Twitter would have preferred to say nothing at all about this delicate matter, it appears: In mid-February, we showed that the far-right candidate for the office of federal president in Germany, Max Otte, had violated the ban on election advertising on the platform. Only after repeated enquiries did Twitter finally officially confirm our research.
“The tweets you refer to violate our guidelines for political content”, Twitter spokesperson Christof Schmid said. The promotion of the content was stopped „as soon as it came to our attention.“
The case is further evidence of how social media companies struggle with political advertising. It comes at a time when the European Union is preparing to regulate the largely unregulated field by law for the first time.
Candidate promoted his tweet and profile
Max Otte is a publicist, former business administration professor and member of the long-time governing party CDU. In the latter, he was chairman of the far-right group Werte-Union; but party expulsion proceedings against him are currently underway.
Since January 25th, when Otte was presented by the right-wing party Alternative für Deutschland (AfD) as its candidate for the highest office in state, he tweeted several times about the issue on his Twitter account @maxotte_says. This was also the case on January 31st, when he explained in a tweet tagged with the hashtag #Bundespräsident [federal president] what qualities he deemed important for this position.
Otte promoted at least this tweet with Twitter’s „Promoted Ads“ function. This artificially increases the reach of a post or other content. Posts are marked as „Sponsored Tweet“ and are shown to people in their timeline who do not follow the creator.
Otte also had his profile promoted, in which he explicitly introduced himself as a „candidate for the office of Federal President in 2022“. In doing so, the account is suggested to other users as a follow recommendation. Even though Twitter generally prohibits any advertising of candidates for public office and elections, the content was advertised for several days.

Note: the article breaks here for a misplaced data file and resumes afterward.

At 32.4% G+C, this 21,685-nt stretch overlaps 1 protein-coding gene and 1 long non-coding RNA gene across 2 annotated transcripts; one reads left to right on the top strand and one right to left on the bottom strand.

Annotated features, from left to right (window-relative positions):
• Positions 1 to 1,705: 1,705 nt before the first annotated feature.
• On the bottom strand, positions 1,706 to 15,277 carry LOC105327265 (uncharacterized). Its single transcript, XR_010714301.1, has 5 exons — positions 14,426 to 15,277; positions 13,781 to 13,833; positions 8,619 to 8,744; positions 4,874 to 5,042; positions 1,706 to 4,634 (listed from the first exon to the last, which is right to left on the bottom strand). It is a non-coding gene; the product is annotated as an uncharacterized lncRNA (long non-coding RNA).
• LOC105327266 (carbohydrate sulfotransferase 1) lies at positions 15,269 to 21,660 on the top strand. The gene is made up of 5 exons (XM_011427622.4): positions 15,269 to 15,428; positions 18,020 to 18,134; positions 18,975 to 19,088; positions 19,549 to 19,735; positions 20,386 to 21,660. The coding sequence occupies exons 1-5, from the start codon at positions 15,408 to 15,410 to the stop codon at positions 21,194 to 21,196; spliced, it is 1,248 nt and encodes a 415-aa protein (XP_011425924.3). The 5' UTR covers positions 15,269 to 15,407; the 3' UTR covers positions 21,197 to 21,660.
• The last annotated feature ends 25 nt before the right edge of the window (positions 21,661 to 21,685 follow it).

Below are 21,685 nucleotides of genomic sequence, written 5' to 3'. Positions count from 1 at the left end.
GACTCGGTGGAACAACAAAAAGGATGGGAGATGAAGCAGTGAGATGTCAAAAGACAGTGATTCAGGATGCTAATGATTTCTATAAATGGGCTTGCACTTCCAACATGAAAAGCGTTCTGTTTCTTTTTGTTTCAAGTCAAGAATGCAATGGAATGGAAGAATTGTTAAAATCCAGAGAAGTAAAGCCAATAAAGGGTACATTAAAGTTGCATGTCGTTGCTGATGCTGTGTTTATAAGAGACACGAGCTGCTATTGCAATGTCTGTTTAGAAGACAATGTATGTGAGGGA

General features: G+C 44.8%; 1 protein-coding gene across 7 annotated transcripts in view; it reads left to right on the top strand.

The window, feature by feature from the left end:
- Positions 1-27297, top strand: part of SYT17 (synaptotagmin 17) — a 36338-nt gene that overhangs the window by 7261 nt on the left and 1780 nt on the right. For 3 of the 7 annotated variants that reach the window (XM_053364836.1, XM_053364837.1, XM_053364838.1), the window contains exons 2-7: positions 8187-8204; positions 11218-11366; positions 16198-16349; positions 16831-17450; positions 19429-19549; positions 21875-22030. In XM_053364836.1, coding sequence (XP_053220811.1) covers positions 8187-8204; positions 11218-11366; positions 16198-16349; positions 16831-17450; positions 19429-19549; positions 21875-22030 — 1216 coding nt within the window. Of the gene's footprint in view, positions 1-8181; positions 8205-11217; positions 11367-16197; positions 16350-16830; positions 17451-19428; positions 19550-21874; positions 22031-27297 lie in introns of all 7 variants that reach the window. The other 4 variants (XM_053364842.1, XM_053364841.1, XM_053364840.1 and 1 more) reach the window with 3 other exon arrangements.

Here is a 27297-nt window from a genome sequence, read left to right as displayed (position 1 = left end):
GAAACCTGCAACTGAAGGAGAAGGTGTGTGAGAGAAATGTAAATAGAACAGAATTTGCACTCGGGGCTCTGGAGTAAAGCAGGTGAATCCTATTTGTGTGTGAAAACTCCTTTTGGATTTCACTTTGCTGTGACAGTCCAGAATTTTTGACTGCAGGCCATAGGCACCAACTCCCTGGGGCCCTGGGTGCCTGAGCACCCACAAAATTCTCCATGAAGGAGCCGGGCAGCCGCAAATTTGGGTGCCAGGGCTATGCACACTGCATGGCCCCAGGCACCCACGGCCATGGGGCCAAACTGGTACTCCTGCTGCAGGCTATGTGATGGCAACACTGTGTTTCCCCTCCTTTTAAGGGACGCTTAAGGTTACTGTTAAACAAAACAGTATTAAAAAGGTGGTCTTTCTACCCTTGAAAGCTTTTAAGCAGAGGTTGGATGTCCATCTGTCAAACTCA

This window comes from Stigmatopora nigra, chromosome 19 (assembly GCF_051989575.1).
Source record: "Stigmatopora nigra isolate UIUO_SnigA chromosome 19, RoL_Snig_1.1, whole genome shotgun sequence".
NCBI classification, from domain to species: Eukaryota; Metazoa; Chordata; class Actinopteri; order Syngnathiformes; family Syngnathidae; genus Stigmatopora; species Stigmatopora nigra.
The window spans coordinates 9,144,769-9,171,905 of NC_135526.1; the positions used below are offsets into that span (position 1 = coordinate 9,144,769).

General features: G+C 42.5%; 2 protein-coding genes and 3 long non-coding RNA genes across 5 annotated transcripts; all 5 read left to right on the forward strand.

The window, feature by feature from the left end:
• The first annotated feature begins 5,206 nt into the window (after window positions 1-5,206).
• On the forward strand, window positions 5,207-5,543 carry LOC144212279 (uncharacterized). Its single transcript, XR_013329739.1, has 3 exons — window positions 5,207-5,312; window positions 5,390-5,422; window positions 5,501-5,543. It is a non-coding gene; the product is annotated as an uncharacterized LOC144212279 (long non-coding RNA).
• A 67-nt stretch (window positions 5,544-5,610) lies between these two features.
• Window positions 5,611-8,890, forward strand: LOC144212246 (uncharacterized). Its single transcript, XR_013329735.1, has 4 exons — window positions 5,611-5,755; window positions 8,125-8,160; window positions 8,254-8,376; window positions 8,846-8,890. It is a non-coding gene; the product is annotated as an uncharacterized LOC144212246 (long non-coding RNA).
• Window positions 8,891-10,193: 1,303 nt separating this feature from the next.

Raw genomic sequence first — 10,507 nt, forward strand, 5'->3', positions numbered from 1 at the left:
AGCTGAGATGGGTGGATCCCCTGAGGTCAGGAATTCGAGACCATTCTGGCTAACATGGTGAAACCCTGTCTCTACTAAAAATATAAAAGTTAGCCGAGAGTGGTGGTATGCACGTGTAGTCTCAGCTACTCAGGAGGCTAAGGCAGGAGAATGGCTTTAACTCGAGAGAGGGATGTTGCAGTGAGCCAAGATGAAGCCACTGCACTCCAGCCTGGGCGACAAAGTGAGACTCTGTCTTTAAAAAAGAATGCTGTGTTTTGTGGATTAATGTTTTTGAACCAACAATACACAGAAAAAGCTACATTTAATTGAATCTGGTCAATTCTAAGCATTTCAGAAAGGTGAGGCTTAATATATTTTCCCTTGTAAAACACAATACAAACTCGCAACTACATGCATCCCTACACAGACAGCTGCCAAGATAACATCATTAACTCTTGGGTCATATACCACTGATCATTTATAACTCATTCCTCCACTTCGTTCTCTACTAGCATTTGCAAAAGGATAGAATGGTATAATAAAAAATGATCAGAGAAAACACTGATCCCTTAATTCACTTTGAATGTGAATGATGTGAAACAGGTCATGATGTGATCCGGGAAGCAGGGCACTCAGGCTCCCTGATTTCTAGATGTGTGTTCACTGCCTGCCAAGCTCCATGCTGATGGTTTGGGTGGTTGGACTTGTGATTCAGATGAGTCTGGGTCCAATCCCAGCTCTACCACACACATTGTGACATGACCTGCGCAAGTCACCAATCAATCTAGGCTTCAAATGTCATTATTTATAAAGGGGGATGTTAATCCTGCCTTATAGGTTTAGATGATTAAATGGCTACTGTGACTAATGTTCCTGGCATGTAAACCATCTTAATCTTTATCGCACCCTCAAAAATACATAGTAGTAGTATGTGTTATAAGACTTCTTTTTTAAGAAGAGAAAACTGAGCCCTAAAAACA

Apparently no consequences for Otte
At the beginning of February, many Twitter users pointed out to the platform in their own tweets that Otte was violating the rules. Several users also reported the tweet via the platform’s reporting function. When exactly the company stopped advertising Otte’s content remains unclear in its response to our press enquiry.
However, the far-right politician will not have to fear further consequences. Twitter spokesperson Schmid merely refers to a FAQ on political advertising which states that the decision to exclude an advertiser depends on several factors. “Our decision to offboard any advertiser is based on a series of factors including, but not limited to, how many times the advertiser violates a policy, which policies they violate, and the time frame over which their violations occur.”
Twitter claims to review all ads before they are published. The company does not want to comment publicly on why the advertised tweets did appear and why the control mechanisms did not work. Twitter does not comment on whether further advertisements of the AfD candidate have violated the rules. The company is also keeping information on how much Otte paid for the sponsored content to itself.
Max Otte himself does not want to comment on the matter either. At first, he was not available because of „too many appointments“, since then he has not responded to our press enquiry at all.
EU wants to issue binding rules
The mistake will probably not have any consequences for Twitter either. The ban of advertising for political content on the platform is the company’s own decision. After recurring reports about misleading advertising and manipulative microtargeting, Twitter decided in 2019 to put a stop to it altogether, particularly considering the upcoming US presidential election. The potential damage seemed to be greater than the benefit, the risk uncontrollable.
The EU wants to change the fact that the framework conditions for political advertising on the internet have been shaped primarily by the platform companies themselves so far. In autumn 2021, it presented a proposal for a regulation that is intended to bring more transparency to online political advertising. Civil society experts such as Frederike Kaltheuner from Human Rights Watch told netzpolitik.org that this is urgently needed – and that the EU’s plans still do not go far enough.
More on this in the original article: „Gescheiterter AfD-Kandidat Otte: Verbotene Werbung auf Twitter” (in German)
Translation: Alexandra Conrad & deepl.com